The United States District Court for the Eastern District of Michigan temporarily enjoined a recent amendment to Michigan’s Campaign Finance Act (a/k/a the “gag-order”) that purports to prohibit school districts, among others, from communicating with residents about ballot questions within 60 days of an election. Taylor, et al. v Johnson, et al., Case No. 16-10256 (Temporary Restraining Order, February 5, 2016). Specifically, the Court entered a temporary restraining order enjoining the amendment because, in the Court’s opinion, it was unconstitutionally vague. The Court reasoned that, although the “gag-order” purported to prohibit almost all communications about a ballot question within 60 days of an election, Governor Snyder’s signing letter explained the “new language … only applie[d] when local governmental entities use taxpayer resources … [for] … communications that are plain attempts to influence voters ….” But this was no more than the law prohibited before it was amended. Accordingly, the Court ruled that public officials were not required to risk criminal prosecution or civil liability to find out if the Governor’s interpretation was correct.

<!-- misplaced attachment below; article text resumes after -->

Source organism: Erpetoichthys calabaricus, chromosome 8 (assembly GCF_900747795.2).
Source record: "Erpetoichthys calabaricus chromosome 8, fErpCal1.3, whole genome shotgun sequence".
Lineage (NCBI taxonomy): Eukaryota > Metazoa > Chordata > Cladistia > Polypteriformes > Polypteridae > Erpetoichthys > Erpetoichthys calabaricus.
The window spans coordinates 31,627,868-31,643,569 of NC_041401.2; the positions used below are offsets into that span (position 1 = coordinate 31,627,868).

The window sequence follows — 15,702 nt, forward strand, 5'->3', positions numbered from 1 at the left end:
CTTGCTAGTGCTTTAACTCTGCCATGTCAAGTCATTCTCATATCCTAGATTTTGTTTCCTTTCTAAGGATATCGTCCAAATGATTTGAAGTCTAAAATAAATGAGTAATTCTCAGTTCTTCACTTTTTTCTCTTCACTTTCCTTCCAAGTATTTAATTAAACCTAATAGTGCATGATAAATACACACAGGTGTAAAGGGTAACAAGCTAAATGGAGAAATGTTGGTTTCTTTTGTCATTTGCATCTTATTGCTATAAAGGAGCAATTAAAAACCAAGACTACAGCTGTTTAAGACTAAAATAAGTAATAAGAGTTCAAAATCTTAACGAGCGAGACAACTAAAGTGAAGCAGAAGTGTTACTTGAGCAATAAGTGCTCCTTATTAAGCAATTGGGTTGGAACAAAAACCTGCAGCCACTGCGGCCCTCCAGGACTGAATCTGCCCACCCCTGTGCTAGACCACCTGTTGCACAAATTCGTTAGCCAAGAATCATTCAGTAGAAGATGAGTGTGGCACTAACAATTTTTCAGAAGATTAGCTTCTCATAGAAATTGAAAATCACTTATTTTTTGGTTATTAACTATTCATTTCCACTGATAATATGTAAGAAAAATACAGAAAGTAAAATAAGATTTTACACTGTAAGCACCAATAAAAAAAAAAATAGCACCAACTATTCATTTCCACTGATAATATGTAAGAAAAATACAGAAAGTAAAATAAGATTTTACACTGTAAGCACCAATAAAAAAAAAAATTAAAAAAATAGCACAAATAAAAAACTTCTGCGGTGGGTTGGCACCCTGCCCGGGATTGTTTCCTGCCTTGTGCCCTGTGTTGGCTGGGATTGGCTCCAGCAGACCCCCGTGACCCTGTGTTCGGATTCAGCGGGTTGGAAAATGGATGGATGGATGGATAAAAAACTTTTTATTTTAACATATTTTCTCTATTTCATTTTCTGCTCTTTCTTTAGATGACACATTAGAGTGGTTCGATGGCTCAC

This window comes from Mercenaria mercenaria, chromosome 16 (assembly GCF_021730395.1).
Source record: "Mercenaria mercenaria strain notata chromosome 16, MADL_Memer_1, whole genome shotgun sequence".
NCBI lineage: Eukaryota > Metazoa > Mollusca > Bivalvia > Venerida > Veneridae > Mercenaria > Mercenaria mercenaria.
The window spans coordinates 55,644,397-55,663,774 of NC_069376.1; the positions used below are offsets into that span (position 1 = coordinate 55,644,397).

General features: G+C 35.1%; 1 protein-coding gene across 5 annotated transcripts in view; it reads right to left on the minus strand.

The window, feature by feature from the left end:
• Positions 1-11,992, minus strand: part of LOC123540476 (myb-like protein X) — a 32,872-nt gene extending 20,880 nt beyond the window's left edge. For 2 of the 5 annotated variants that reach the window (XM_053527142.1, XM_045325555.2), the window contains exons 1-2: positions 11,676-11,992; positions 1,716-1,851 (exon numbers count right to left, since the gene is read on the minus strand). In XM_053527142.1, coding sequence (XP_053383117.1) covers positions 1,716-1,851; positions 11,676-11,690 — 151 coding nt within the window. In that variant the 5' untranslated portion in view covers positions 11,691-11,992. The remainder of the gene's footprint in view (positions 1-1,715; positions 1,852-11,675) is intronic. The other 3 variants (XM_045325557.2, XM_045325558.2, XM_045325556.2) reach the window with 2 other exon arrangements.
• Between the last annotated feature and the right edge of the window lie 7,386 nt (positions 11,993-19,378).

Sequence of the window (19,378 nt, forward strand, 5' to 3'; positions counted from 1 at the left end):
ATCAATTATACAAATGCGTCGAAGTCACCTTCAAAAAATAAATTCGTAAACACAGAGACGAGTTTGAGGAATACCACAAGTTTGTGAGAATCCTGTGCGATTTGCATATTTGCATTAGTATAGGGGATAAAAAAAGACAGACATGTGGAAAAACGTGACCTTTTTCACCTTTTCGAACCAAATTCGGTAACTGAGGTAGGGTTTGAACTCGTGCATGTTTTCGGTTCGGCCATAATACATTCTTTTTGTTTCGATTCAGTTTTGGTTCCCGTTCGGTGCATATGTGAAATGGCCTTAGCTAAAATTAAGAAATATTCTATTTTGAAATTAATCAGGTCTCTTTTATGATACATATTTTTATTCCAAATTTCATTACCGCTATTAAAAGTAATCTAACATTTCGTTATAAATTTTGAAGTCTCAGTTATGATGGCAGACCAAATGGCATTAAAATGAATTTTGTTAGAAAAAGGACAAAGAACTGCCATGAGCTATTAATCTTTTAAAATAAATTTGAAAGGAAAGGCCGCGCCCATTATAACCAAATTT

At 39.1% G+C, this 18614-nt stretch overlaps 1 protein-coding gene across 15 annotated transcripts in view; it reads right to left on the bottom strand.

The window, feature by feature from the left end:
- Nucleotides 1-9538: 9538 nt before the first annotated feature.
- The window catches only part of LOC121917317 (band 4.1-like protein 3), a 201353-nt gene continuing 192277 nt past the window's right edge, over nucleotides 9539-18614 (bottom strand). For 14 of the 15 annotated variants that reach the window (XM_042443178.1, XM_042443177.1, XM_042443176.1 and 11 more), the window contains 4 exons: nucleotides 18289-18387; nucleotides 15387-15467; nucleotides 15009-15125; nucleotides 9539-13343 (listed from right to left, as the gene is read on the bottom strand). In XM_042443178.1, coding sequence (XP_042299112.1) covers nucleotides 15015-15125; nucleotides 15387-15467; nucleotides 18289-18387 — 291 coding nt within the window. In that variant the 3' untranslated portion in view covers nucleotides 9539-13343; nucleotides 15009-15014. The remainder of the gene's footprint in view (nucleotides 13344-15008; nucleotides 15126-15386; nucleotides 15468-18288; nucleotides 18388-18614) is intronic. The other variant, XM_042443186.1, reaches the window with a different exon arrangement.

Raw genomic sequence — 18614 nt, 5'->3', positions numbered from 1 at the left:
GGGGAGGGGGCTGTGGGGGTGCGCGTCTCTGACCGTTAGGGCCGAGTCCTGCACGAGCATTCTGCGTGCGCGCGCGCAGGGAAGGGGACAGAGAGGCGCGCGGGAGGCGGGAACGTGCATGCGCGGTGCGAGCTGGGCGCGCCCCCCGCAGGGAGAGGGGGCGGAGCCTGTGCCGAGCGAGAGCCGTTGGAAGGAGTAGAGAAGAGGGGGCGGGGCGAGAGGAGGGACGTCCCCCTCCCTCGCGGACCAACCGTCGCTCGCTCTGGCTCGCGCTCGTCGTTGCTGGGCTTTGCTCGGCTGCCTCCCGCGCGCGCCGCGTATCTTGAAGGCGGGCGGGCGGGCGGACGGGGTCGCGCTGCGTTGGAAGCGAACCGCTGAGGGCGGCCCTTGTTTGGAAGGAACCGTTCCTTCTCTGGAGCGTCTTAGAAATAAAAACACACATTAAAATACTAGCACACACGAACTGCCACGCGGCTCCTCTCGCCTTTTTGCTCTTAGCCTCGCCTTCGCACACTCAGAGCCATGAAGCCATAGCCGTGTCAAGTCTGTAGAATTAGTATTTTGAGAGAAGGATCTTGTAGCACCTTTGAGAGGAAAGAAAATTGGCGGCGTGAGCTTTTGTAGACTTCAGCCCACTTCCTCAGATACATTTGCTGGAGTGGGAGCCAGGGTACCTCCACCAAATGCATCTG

The temporary restraining order is not the end the case. It is, however, a step in the right direction and a rebuke to those who attempted to slip such a radical amendment into the law with proper consideration or debate. As Judge O’Meara’s opinion observed, “… there was no substantive debate about this provision and … some lawmakers later admitted that they did not realize that this provision, a last-minute addition, was part of the bill.” Id., p 2. We express our thanks to the many educational organization, school boards and superintendents who helped finance and undertake this necessary constitutional challenge to an ill-considered attempt to prevent school districts and other governmental entities from providing citizens with factual and neutral information about pending ballot issues.